Image: Screenshot from USDA PLANTS database Lonicera maackii profile.
What factors cause exotic species to displace natives species?
Delving into this question, ecologists have suggested that both direct competition for resources and asymmetrical susceptibility to consumers may be important drivers of community change following an introduction. Exotic and native species may interact indirectly, displaying competitive effects due to a shared consumer (i.e. apparent competition). Of course, direct and indirect competitive forces are not mutually exclusive, and both may be important in a given system. For this reason, Orrock et al. (2015) Ecology designed a randomized factorial design experiment to simultaneously evaluate direct competitive and consumptive effects, and apparent competition between native plants and the invasive shrub Lonicera maackii.
Lonicera maackii is native to Asia and has been introduced throughout much of eastern North America. Depending on which U.S. state you’re in, L. maackii is unregulated or considered to be a noxious weed.
This table from Orrock et al. (2015) nicely describes some mechanistic hypotheses for how direct or indirect competition might occur between native plants and L. maackii, plus it proposes experimental tests for the mechanism along with its predicted outcome.
They set up an experiment to test these hypothesized mechanisms in 30 x 30 meter plots at the Busch Wildlife Conservation Area in Missouri, USA. Exclosures were 20 cm radius canisters that kept out deer and rodents, or just deer, depending on mesh sizes.
They found large direct effects of vegetation removal (which they hypothesize is due to competition for light), and from exclosures (both deer and rodents eat the native plants), and they found evidence for apparent competition by way of “food subsidies” from L. maackii berries. The main results are presented in Table 2. Interactions terms for (consumers) x (competitors) would be consistent with apparent competition, and only the one interaction term was significant, (fruit) x (consumer exclosure).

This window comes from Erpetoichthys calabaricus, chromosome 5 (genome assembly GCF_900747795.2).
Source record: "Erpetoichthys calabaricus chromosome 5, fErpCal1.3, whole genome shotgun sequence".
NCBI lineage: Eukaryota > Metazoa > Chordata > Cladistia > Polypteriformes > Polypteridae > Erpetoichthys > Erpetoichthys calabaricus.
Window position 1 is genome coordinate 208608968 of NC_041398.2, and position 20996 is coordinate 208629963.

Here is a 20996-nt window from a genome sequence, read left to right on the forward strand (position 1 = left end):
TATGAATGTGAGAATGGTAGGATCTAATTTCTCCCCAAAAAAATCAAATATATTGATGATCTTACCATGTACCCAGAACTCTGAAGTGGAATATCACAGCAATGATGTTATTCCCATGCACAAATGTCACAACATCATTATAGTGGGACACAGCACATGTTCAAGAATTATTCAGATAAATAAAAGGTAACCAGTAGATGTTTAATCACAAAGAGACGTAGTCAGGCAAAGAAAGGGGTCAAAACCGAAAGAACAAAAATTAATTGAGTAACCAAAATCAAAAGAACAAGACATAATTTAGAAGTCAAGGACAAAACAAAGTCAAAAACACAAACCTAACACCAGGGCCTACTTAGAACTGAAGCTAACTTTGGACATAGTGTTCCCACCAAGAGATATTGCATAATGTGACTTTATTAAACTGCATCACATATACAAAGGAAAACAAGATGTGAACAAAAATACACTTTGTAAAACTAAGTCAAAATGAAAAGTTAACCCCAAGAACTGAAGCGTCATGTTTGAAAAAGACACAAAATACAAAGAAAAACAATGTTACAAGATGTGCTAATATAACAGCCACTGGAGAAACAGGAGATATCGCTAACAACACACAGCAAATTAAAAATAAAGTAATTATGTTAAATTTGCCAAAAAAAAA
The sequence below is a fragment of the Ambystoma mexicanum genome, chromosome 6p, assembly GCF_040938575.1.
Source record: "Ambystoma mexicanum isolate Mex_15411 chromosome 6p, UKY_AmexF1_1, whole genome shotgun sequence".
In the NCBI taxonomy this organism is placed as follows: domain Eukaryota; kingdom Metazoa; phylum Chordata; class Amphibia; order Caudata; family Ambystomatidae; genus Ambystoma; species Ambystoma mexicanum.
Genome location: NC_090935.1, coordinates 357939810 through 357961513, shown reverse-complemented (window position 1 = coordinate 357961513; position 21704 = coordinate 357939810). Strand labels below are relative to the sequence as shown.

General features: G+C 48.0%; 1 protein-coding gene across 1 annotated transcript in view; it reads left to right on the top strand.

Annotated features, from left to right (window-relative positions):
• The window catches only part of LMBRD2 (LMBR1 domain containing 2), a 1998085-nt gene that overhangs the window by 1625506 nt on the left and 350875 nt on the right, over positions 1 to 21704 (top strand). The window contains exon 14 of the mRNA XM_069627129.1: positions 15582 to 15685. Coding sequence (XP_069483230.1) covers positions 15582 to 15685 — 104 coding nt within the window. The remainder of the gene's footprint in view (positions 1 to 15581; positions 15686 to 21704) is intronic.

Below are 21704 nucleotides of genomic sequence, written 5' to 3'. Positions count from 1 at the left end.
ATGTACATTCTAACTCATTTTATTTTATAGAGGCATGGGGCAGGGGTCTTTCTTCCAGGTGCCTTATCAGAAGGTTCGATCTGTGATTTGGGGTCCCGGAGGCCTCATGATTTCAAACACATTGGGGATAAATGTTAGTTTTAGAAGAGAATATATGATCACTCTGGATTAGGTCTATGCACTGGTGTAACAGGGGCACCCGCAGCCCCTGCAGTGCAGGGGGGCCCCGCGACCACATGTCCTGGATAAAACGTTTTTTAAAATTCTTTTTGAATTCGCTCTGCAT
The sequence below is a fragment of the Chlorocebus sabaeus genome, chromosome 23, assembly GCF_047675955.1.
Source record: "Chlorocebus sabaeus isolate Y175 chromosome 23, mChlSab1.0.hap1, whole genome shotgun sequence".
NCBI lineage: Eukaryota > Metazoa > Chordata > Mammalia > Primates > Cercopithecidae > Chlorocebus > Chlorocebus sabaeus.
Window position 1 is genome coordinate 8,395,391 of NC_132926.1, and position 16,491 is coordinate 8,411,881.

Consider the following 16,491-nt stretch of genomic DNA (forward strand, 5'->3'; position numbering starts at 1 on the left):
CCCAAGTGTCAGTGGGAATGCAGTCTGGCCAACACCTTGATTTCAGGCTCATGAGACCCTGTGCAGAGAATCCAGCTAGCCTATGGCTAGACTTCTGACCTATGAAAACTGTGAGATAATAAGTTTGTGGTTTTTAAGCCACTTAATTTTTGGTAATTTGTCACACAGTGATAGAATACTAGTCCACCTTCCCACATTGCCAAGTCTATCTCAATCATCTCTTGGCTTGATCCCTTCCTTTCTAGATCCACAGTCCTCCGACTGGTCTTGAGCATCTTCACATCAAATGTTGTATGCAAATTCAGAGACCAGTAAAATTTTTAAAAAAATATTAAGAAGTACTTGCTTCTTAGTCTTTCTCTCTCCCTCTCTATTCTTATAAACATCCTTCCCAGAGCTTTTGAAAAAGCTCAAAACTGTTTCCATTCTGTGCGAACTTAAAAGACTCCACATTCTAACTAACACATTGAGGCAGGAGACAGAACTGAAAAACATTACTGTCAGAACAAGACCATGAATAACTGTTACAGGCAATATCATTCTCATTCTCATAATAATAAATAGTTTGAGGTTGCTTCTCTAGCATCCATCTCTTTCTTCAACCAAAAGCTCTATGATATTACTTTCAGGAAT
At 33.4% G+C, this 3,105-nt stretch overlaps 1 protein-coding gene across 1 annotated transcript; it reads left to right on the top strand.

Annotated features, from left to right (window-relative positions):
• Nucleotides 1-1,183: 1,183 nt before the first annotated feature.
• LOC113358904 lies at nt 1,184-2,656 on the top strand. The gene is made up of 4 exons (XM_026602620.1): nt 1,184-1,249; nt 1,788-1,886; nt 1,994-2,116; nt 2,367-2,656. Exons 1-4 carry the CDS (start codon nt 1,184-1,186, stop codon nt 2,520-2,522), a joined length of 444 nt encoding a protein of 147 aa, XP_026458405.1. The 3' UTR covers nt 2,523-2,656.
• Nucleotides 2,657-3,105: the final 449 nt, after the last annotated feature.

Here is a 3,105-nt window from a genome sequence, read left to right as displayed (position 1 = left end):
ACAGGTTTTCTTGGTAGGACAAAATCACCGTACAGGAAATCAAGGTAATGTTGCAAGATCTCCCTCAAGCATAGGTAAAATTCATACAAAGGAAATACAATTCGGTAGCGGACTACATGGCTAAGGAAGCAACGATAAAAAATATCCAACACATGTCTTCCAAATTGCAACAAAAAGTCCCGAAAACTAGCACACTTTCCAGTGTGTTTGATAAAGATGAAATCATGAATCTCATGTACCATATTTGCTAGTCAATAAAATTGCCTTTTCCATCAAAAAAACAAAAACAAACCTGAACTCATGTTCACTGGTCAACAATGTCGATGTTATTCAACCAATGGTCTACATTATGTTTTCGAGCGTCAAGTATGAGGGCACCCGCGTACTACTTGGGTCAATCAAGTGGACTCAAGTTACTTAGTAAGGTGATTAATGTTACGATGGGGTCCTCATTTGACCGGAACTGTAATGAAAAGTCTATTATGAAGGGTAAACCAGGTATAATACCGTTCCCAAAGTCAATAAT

Interestingly, there was no significant effect of the consumers on the exotics! This asymmetry may be particularly important in allowing the spread of L. maackii.
This asymmetry is consistent with the novel weapons hypothesis, which reminded me of a seminar I saw last week by Eric Lind. In it he presented some work he did for this PLOS ONE publication, where they did not find consistent evidence for the novel weapons hypothesis. One thing they did find, however, was that herbivores tended to eat the more common plants (Fig 1 from Lind et al. (2010)). Percent cover was a good predictor of whether herbivores ate the plant, regardless of native status.
In Orrock et al. (2015), the top 5 most prevalent plant taxa, which accounted for >50% of all individual plants were Carex spp., Geum spp., Agaritina altissima, Sanicula spp., and Cardamine pensylvanica, all of which are native.